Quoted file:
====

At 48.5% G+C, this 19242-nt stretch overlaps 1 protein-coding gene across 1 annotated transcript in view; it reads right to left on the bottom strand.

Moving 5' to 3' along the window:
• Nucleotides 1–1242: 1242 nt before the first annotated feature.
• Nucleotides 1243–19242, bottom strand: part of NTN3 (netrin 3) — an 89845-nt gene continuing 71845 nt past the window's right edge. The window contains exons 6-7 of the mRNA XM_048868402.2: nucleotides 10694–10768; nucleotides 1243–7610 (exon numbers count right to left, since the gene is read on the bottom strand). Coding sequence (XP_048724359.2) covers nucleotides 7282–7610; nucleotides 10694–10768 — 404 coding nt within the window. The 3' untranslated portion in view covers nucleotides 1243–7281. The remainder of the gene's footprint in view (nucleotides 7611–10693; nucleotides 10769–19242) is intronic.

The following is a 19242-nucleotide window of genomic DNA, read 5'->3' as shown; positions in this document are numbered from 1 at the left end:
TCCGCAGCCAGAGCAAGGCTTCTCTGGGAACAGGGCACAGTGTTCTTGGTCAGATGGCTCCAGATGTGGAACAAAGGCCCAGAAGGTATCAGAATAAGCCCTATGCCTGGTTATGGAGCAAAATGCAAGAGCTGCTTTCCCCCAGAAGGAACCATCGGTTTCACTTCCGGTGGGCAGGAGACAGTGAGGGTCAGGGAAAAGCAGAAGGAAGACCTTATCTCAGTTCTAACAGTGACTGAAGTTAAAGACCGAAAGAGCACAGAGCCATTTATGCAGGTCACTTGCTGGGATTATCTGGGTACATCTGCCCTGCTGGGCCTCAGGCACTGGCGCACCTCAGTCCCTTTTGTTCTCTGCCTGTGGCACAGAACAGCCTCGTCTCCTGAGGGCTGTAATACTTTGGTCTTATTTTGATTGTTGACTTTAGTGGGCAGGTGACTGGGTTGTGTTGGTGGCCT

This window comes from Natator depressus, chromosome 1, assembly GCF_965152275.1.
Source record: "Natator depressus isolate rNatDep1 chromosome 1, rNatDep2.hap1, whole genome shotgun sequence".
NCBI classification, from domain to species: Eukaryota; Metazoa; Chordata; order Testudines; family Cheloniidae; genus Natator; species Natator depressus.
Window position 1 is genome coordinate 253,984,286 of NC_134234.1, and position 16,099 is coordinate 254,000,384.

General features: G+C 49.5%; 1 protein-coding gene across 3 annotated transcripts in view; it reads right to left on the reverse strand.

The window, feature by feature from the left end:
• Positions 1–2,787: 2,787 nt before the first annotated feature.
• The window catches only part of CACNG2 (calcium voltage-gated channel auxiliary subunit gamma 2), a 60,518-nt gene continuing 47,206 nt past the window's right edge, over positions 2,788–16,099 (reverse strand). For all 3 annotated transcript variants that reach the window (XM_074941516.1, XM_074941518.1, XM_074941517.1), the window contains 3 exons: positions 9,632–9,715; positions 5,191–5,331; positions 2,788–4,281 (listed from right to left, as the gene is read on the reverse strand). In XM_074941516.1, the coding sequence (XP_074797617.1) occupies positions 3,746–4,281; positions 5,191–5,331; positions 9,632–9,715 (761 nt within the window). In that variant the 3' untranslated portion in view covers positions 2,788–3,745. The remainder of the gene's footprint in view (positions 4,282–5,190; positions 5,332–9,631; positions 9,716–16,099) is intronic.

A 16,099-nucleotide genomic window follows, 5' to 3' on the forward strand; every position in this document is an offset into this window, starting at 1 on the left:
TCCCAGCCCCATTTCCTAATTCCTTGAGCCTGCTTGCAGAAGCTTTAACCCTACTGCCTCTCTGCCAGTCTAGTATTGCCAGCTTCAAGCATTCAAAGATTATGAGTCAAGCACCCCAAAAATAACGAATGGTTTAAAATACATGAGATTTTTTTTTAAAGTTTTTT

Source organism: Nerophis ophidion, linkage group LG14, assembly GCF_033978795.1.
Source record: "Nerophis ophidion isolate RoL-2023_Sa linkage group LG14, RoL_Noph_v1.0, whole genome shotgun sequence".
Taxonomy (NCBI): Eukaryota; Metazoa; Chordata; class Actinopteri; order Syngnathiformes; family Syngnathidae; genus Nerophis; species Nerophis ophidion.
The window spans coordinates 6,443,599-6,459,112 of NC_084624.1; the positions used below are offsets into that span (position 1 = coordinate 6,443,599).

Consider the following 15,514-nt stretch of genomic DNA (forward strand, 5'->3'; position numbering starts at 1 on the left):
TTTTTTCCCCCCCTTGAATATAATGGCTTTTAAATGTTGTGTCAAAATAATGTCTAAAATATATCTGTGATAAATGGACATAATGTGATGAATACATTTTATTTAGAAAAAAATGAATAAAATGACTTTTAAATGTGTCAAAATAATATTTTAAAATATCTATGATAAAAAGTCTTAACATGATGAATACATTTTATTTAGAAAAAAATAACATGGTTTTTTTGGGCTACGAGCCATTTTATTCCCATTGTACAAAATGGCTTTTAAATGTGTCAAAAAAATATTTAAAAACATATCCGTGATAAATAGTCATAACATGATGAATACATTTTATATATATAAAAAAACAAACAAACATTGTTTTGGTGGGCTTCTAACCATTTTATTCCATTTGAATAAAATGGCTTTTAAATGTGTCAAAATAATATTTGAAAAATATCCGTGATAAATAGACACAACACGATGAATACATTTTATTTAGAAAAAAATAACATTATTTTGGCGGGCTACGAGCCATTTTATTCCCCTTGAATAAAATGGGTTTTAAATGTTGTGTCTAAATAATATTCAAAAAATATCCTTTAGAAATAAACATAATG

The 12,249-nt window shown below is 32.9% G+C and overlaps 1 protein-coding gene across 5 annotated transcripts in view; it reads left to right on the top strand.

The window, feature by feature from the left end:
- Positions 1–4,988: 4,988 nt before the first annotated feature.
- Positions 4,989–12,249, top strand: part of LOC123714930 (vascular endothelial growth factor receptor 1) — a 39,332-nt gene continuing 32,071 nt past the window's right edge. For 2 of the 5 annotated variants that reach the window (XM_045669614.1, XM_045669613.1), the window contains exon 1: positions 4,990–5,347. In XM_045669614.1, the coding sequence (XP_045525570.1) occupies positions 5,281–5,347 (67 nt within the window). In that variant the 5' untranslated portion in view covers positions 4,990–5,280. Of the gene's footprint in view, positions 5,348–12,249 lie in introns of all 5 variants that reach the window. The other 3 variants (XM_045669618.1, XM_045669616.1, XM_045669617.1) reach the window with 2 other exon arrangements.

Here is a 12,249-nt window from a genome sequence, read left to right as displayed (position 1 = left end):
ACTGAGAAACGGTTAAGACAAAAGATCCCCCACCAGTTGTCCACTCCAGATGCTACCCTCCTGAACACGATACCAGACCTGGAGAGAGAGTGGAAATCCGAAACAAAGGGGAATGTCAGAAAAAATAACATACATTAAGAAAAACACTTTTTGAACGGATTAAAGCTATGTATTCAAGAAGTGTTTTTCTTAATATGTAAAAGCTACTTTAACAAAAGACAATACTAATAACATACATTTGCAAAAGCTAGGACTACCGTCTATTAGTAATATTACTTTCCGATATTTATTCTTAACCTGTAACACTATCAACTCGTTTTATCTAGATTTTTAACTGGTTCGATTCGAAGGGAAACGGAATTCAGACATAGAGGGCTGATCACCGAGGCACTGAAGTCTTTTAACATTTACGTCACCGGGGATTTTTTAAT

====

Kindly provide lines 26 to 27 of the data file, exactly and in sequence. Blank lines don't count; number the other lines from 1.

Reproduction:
- Positions 4,989–12,249, top strand: part of LOC123714930 (vascular endothelial growth factor receptor 1) — a 39,332-nt gene continuing 32,071 nt past the window's right edge. For 2 of the 5 annotated variants that reach the window (XM_045669614.1, XM_045669613.1), the window contains exon 1: positions 4,990–5,347. In XM_045669614.1, the coding sequence (XP_045525570.1) occupies positions 5,281–5,347 (67 nt within the window). In that variant the 5' untranslated portion in view covers positions 4,990–5,280. Of the gene's footprint in view, positions 5,348–12,249 lie in introns of all 5 variants that reach the window. The other 3 variants (XM_045669618.1, XM_045669616.1, XM_045669617.1) reach the window with 2 other exon arrangements.

Here is a 12,249-nt window from a genome sequence, read left to right as displayed (position 1 = left end):